I've been surprised at the speed of String.Replace in the .Net 2 framework even when I "know better" how to accomplish multiple substitutions. More and more the simple solution with strings is the fast solution in v2. The internal implementation in String tends to be fast in many situations.

    Regex is a general pattern matching solution, and often "general" != "fast." Wink

  • User profile image
    W3bbo

    pacelvi wrote:
    W3bbo wrote:I heard some people say that C#'s "\n" escape character matches \r\n, \n, and \r.

    ...is this true?


    According to Section 2.4.4.4 ofthe C# Language Specification 1.2, the escape "\n" represents Unicode character 0x000A (In Decimal: 10). That's the Line Feed escape.

    A platform independent way to code a line break would be to use System.Enviroment.NewLine, which is defined as "A string containing "\r\n" for non-Unix platforms, or a string containing "\n" for Unix platforms. "


    as I said, Environment.NewLine doesn't work in ASP.NET because it returns the newline character(s) of the server, not the client.

  • User profile image
    Foxfire

    Maurits wrote:
    I ran a performance analysis (using .Net 1.1) and the double-replace is much faster than the Regex (like, two orders of magnitude faster.)

    Output:
    Starting double-replace...
    ... took 00:00:00.6875000
    Starting regex replace...
    ... took 00:00:24.0937500


    Sorry but thats no wonder that your regex code is so slow. You are creating a new Regex Object with every loop.

    Use: 

                Console.WriteLine("Starting regex replace...");
                start = DateTime.Now;
    Regex r = new Regex ("\r\n?", RegexOptions.Compiled);
     
                for (int i = 0; i < TIMES_TO_RUN; i++)
                {
    //result = Regex.Replace(sample, "\r\n?", "\n");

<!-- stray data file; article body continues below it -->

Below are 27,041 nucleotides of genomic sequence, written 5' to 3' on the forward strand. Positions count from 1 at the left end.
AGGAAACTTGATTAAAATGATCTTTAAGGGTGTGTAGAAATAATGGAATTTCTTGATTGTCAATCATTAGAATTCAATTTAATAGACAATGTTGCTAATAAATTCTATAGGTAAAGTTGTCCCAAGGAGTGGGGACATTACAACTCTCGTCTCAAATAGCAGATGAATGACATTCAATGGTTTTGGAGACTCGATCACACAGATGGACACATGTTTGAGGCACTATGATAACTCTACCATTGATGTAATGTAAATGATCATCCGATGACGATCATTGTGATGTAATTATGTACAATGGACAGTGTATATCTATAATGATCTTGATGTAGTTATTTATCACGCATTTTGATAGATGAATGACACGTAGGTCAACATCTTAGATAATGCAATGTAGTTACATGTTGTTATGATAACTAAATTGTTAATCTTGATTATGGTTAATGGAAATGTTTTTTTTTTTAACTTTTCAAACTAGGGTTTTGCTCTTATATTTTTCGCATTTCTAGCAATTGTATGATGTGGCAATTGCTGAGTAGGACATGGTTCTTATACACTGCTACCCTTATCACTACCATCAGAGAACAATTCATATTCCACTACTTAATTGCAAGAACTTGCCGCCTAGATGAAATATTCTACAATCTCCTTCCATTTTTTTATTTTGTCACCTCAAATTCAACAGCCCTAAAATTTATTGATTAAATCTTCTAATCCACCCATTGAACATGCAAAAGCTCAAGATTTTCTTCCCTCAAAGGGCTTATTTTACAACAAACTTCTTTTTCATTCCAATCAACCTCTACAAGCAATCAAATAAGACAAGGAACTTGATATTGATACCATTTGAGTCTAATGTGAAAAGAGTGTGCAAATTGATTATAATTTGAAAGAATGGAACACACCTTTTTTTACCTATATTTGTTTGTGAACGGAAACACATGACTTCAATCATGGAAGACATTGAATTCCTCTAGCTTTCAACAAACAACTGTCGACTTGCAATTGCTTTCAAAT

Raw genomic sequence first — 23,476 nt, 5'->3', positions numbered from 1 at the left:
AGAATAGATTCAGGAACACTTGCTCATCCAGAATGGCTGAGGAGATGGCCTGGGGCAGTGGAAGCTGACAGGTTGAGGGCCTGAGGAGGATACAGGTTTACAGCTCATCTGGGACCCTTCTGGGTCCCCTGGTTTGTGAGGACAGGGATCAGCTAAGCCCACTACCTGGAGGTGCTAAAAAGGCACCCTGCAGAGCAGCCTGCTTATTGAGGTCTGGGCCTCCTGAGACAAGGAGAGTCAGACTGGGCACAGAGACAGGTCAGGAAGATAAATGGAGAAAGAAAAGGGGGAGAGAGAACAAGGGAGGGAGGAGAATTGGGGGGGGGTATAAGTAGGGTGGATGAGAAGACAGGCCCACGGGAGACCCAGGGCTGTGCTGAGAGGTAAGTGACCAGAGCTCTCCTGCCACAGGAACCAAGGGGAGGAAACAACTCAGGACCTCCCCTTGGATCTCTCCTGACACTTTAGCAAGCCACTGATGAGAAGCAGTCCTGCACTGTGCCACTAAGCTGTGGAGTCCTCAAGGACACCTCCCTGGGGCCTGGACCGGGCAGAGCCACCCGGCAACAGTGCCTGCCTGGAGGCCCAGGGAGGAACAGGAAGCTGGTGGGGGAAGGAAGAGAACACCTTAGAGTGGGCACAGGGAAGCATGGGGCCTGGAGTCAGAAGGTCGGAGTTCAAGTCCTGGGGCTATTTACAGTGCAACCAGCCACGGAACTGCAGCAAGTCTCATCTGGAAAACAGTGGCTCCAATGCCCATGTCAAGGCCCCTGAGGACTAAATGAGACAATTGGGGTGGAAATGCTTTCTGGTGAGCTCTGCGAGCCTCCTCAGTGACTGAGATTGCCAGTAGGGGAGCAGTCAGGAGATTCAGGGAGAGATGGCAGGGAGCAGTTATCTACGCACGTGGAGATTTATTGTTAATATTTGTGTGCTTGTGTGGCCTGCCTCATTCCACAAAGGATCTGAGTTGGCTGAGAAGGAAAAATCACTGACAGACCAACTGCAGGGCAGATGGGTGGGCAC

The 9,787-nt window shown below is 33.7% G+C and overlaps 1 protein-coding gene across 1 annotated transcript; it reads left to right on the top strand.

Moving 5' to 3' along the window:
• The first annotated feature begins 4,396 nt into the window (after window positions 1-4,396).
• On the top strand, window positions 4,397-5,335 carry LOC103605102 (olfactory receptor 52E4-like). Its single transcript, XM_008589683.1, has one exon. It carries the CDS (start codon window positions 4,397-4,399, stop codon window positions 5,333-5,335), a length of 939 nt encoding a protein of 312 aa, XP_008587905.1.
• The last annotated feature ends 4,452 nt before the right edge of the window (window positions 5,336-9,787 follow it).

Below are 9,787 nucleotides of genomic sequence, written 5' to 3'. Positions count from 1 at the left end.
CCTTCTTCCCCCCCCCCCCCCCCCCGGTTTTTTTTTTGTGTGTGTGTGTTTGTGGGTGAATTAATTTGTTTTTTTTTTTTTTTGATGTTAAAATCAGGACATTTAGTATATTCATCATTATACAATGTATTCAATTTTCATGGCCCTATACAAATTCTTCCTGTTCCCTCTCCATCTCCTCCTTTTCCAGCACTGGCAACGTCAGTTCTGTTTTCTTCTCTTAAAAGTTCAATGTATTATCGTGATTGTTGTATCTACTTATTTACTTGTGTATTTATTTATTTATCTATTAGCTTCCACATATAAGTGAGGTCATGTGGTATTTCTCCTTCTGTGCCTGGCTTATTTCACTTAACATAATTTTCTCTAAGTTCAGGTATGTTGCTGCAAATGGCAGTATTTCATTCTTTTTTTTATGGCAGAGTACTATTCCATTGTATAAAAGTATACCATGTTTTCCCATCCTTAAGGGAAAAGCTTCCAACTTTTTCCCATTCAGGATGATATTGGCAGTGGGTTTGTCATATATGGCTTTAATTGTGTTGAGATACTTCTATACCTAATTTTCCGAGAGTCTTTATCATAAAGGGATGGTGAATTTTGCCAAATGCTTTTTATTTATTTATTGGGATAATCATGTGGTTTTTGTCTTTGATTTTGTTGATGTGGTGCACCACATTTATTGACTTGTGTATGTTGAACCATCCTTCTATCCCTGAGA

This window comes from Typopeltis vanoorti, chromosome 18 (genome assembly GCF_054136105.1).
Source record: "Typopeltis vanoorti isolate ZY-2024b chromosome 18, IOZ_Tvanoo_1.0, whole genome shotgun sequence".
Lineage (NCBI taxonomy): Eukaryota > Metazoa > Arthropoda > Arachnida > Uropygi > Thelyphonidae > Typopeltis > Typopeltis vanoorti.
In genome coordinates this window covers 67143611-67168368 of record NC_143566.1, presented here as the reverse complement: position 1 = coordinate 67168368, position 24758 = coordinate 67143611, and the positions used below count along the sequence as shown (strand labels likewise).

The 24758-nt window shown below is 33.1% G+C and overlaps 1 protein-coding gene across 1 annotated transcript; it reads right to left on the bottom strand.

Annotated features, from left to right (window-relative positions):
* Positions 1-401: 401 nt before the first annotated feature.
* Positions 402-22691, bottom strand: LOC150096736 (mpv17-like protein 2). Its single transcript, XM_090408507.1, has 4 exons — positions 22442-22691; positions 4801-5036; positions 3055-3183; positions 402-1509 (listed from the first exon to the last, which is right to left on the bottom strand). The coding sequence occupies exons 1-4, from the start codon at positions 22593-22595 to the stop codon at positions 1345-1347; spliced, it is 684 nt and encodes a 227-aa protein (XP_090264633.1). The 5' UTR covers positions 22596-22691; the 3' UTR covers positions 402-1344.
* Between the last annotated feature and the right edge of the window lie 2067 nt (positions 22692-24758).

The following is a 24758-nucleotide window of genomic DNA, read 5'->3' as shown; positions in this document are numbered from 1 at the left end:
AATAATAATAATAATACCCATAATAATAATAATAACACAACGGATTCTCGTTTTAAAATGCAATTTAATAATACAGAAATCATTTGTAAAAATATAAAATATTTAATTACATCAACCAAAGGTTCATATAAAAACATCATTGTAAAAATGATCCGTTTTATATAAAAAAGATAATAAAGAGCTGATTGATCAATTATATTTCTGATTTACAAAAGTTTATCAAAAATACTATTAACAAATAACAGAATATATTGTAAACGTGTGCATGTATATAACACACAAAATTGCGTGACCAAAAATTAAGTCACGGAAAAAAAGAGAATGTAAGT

result = r.Replace(sample, "\n");
                }
                end = DateTime.Now;
                Console.WriteLine("... took {0}", end - start);

    and you will get something like:

    Starting double-replace...
    ... took 00:00:00.6857796
    Starting regex replace...
    ... took 00:00:00.5143347

  • User profile image
    Maurits

    If the regex object is only going to be used once over its lifetime in the app, my code is the CORRECT way to judge performance.

    But it's a fair point.

    So I added a couple more tests and got this:

    (EDIT: Added a few more)

    Starting no-op as baseline...
    ... took 00:00:00

    Starting double-replace...
    ... took 00:00:00.4531221

    Starting regex replace, calling static method with Compiled...
    ... took 00:00:02.8906065

    Starting regex replace, reuse a single object with Compiled...
    ... took 00:00:02.6093583

    Starting regex replace, calling static method without Compiled...
    ... took 00:00:14.0155353

    Starting regex replace, reuse a single object without Compiled...
    ... took 00:00:14.0311602

    using System;
    using System.Text;
    using System.Text.RegularExpressions;

    namespace NewlineTester
    {
        /// <summary>
        /// Performance test of two ways to normalize newlines.
        /// </summary>
        class NewlineTester
        {
            private const int MIN_LINES = 500;
            private const int MAX_LINES = 1000;